dc.description.abstractAlthough chlorhexidine has been widely used in the prevention and treatment of gingivitis, its effects on taste sensation have not been well studied. The purpose of the present study was to evaluate taste alterations following regular applications of 0.2% chlorhexidine mouthrinses. 24 healthy and non-smoking clinical instructors, dental assistants and dental students were divided into 3 groups after having reached a status of clinical gingival health by 4 weeks of supervised oral hygiene procedures. Following this, they were asked to abolish all mechanical oral hygiene for a period of 14 days, during which time they rinsed twice daily with different mouthrinses. Group A rinsed with a 0.2% chlorhexidine solution, group B served as control and utilized a 0.001 molar solution of quinine hydrochloride as a placebo rinse. A second control group (C) rinsed with distilled water. At days -3 and -2, as well as at days 1, 2, 13 and 14 of the experimental period, and 1 and 2 days after cessation of the rinsing, taste sensitivity was evaluated by a magnitude estimation, suprathreshold scaling procedure for the 4 taste qualities--sweet, salty, sour and bitter. 6 different concentrations of each of sucrose, sodium chloride, citric acid and quinine hydrochloride were utilized. Magnitude estimations of the perceived intensities of each series of test solutions were calculated. The analysis of co-variance revealed significant differences at the short-term and treatment-related suprathreshold scaling responses between both control groups (B, C) and the test group (A) for the sodium chloride magnitude estimation function. However, no significant inter-group differences in the magnitude estimation function were found for the remaining taste qualities.(ABSTRACT TRUNCATED AT 250 WORDS)en_US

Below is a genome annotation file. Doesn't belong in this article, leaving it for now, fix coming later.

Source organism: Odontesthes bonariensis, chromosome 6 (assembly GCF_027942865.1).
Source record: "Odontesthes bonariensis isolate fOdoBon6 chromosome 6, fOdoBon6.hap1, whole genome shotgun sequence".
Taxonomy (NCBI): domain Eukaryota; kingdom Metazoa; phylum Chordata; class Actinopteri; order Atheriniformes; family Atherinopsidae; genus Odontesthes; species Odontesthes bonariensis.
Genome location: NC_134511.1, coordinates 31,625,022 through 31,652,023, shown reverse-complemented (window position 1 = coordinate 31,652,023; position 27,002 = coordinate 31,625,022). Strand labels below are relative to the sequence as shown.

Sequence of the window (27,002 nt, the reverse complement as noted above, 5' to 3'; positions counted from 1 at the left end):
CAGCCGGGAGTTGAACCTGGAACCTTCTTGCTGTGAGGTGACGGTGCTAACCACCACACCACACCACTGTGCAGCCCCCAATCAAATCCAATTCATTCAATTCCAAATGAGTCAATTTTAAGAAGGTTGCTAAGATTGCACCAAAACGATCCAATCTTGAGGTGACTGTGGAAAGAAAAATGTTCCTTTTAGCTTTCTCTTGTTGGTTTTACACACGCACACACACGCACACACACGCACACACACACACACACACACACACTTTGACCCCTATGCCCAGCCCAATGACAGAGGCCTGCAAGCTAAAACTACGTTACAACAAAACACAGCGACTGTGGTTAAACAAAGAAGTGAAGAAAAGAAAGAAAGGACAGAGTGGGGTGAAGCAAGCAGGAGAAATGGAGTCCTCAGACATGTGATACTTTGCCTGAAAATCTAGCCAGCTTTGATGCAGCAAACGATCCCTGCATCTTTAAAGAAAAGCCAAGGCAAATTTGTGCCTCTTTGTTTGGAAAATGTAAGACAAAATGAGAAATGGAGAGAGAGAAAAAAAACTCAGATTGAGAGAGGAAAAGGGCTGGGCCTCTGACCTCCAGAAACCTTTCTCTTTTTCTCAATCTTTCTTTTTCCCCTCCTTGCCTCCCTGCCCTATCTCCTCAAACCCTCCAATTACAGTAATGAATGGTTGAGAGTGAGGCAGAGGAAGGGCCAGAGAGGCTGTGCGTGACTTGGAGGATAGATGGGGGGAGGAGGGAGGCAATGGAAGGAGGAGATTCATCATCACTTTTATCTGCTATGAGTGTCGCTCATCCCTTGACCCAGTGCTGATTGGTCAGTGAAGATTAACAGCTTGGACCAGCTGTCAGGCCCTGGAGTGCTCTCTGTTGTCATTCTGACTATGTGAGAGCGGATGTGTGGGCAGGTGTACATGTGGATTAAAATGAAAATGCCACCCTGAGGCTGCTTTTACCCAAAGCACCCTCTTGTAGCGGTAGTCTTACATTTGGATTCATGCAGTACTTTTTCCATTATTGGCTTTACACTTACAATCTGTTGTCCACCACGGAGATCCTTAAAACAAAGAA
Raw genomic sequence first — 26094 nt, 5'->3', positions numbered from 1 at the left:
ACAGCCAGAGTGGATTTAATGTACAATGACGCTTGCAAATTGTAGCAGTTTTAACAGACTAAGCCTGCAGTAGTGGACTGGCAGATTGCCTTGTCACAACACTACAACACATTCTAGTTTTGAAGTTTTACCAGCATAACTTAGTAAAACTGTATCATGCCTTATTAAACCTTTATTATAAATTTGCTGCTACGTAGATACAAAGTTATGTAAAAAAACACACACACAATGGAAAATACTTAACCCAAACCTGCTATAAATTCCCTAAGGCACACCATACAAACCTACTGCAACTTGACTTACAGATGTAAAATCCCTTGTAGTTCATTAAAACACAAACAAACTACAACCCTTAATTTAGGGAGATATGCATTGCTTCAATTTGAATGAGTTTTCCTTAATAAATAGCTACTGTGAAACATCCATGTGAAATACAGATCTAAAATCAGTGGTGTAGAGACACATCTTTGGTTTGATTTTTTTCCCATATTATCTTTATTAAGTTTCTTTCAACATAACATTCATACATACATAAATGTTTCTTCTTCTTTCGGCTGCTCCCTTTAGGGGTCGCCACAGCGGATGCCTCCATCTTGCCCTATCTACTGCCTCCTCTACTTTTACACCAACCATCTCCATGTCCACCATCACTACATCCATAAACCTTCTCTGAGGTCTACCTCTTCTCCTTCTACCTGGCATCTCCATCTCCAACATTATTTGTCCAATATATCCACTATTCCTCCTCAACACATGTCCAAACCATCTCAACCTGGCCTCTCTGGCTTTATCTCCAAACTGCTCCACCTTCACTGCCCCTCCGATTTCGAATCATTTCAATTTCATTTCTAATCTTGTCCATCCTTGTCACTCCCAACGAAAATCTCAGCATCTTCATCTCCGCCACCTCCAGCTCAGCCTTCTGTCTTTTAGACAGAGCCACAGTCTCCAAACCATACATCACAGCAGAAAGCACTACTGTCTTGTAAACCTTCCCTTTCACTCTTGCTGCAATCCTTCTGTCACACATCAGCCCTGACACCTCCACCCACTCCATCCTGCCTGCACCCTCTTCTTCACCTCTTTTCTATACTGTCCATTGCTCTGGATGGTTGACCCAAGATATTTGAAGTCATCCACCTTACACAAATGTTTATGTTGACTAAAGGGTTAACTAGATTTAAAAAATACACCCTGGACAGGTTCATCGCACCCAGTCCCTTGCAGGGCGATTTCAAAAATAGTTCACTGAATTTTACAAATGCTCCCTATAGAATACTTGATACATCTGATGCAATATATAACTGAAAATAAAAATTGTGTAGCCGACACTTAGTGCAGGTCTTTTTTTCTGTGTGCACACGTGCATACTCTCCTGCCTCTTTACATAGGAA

dc.languageengen_US
dc.publisherBlackwell Munksgaard. The Journal's web site is located at http://www.blackwellpublishing.com/journals/CPEen_US
dc.relation.ispartofJournal of Clinical Periodontologyen_US
dc.subject.meshAdolescenten_US
dc.subject.meshAdulten_US
dc.subject.meshChlorhexidine - Administration & Dosage - Analogs & Derivatives - Pharmacologyen_US
dc.subject.meshDental Plaque - Prevention & Controlen_US
dc.subject.meshHumansen_US
dc.subject.meshMouthwashesen_US
dc.subject.meshQuinine - Administration & Dosage - Pharmacologyen_US
dc.subject.meshTaste - Drug Effectsen_US
dc.subject.meshTaste Threshold - Drug Effectsen_US
dc.subject.meshTime Factorsen_US
dc.titleQuality-specific taste impairment following the application of chlorhexidine digluconate mouthrinses.en_US
dc.typeArticleen_US
dc.identifier.emailLang, NP:nplang@hkucc.hku.hken_US
dc.identifier.authorityLang, NP=rp00031en_US
dc.description.naturelink_to_subscribed_fulltexten_US
dc.identifier.pmid3422243-
dc.identifier.scopuseid_2-s2.0-0023675247en_US
dc.identifier.volume15en_US
dc.identifier.issue1en_US
dc.identifier.spage43en_US
dc.identifier.epage48en_US
dc.identifier.isiWOS:A1988L751700005-
dc.publisher.placeDenmarken_US
dc.identifier.scopusauthoridLang, NP=7201577367en_US
dc.identifier.scopusauthoridCatalanotto, FA=7003422907en_US
dc.identifier.scopusauthoridKnöpfli, RU=6602360899en_US
dc.identifier.scopusauthoridAntczak, AA=7003278297en_US